General Moncada does not know about and disregards the needs and suffering of the working class because he does not belong to that community of people who are forced to earn their living by their physical labor, with their bare hands, in order to eat and dress themselves badly. Moncada is not qualified to speak in defense of ideals unknown to his experience. Moncada disregards these things because his fellow citizens who, cheated and offended, have demanded the justice heretofore denied to them. You should understand, Señor Moncada, that any foreigner of whatever nationality who transgresses or commits reprehensible acts in the country where he lives falls under the sanction of the laws and must suffer the consequences, especially if that country is in a state of war. The gold produced in the bowels of the Nicaraguan earth belongs to Nicaragua, and it is extracted by the ands of Nicaraguan workers. Where, then, is the guarantee behind that enormous debt of 45,000 dollars that is owed to the holders of the vouchers with which they pay the worker's labor, the worker who lives from day to day and who at any time and without any cause can be fired, having in his pocket as his pay some bits of paper, which, though they have the number five stamped on them, are not worth a cent beyond the district of the mine? How will Charles Butters convert the sacred debt that he owes to his worker who, miserable, half-naked and sick with malaria, has nothing with which to return to the refuge of his home because everything he has saved is represented by bits of paper that are not worth a penny outside the place where he has worked?

Moncada, the people know what justice is, and when it is denied to them they seize it! And since I am of the people and know what law and justice are, I have seized it myself in Butters's name, taking those assets that belong to my country in order to convert that longstanding debt into real value, paying it with that same gold which the enterprise produces.

With this done, the property will be returned to the swindling company, if it is able to prove to the people that it is in fact the legitimate owner.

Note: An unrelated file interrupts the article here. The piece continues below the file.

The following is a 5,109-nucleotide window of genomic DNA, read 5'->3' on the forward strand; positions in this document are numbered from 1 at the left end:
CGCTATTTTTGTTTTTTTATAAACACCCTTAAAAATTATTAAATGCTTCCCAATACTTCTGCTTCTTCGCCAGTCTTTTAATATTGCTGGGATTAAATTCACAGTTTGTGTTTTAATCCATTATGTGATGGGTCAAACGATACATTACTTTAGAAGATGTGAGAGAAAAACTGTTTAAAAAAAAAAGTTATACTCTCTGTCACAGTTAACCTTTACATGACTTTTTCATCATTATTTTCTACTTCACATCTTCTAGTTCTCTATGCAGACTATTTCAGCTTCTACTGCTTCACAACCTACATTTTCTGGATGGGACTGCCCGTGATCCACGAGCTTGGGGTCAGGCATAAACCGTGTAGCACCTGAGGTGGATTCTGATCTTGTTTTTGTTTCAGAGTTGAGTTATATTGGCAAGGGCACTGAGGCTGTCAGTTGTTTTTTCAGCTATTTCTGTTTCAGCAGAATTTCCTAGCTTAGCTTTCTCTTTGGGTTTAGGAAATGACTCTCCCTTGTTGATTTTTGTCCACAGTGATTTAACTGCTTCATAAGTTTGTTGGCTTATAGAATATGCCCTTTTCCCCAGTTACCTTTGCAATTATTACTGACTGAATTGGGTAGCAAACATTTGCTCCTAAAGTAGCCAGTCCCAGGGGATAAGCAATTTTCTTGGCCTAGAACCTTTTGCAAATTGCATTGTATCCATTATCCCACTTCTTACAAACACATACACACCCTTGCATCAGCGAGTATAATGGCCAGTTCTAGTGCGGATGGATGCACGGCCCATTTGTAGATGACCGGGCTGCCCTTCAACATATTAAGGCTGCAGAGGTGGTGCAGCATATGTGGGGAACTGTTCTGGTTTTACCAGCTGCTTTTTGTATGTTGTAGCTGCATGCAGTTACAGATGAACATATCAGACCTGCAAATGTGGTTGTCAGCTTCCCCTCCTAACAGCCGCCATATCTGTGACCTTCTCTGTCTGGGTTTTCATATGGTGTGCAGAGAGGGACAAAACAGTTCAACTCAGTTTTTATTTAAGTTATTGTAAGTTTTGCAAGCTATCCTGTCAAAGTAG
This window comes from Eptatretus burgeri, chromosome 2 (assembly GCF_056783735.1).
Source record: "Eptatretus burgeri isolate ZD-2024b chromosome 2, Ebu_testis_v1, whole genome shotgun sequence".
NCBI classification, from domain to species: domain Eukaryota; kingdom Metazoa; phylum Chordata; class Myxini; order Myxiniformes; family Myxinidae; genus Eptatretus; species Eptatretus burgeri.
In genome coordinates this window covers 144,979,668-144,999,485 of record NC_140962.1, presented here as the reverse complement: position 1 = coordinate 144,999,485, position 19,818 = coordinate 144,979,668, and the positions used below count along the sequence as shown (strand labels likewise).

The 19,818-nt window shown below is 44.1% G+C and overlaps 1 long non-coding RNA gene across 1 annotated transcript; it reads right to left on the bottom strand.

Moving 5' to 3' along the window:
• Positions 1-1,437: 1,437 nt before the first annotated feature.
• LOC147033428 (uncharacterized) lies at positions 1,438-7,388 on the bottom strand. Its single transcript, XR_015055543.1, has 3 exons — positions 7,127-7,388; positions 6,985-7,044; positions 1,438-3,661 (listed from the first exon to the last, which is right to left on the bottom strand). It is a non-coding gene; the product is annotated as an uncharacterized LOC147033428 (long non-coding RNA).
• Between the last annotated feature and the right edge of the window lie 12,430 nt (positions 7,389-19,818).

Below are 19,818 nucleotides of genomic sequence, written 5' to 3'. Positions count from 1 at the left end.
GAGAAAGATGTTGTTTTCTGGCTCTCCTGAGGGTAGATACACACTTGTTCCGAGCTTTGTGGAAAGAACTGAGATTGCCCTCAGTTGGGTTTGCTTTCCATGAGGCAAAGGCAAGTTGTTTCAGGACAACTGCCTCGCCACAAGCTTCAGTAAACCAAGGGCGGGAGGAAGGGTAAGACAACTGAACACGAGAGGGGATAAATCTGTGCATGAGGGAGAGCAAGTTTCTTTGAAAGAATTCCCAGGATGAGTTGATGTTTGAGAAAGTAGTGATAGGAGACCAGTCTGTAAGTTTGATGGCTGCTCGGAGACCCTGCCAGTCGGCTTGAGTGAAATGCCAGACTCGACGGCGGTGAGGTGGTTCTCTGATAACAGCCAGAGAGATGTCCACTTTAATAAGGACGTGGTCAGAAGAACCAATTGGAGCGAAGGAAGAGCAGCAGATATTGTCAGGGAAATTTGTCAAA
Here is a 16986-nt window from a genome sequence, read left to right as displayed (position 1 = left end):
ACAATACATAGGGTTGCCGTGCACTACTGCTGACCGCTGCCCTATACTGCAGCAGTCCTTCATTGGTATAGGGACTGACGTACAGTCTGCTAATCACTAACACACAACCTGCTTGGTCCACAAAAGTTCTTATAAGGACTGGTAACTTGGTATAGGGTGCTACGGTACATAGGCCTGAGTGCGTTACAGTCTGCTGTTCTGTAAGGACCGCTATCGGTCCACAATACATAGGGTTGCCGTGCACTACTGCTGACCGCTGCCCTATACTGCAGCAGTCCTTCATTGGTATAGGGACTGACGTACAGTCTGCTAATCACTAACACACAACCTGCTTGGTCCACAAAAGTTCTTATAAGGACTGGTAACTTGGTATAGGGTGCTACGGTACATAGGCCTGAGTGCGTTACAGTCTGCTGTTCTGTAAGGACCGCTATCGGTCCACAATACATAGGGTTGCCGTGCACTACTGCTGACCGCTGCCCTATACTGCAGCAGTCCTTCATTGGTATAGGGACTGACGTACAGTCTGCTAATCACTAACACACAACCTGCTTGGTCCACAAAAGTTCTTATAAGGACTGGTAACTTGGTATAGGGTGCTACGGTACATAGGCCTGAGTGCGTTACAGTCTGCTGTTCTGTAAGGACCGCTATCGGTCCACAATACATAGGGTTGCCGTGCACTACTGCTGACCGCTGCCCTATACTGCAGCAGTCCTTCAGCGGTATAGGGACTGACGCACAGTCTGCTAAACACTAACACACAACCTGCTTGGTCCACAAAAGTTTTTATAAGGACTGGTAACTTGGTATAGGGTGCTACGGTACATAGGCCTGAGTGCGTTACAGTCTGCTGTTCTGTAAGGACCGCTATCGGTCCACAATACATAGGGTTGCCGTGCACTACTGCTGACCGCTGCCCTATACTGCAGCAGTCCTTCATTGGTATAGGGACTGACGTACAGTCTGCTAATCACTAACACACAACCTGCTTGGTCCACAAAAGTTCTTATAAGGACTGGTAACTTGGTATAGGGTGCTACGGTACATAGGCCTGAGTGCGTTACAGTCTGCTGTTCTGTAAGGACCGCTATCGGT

I want nothing for myself; I am a mechanic, the sound of my hammer on its anvil echoes at a great distance, and it speaks every language in matters of labor. I aspire to nothing. I desire only the redemption of the working class.

Aside from this, I defy Moncada himself to respond to other changes. I do not take orders from any foreign leader, and much less do persons of foreign nationality serve with me. You, Moncada, cannot say the same, and, in regard to your aspirations, I remember your words written in a letter that you sent me, which I have in my possession: "There is no reason to sacrifice yourself for your country. Life comes to an end, but the country remains." This made me lose confidence in you and made me understand the dimensions of your moral personality.

I take this opportunity to respond to the conduct of the adventuring invader whose name is G.D. Hatfield.

"Who are you, miserable servant of Wall Street, to threaten the genuine sons of my country and myself with such impudence? Do you perhaps think that you are in the heart of Africa to come here to impose your will merely because you are Coolidge's paid assassin? No, degenerate pirate, you do not even know your father or your real language. I do not fear you. If you would like to avoid your countrymen's loss of blood, they having no interest in our political affairs, make up your mind like a man. Come to me personally, choose the terrain you prefer outside your control, and I will do the same, so that we may measure the power of our weapons in the following way. Either you will fill yourself with glory killing a patriot, or I will make you eat the dust in the manner demonstrated by the official seal of my army."

Patria y Libertad,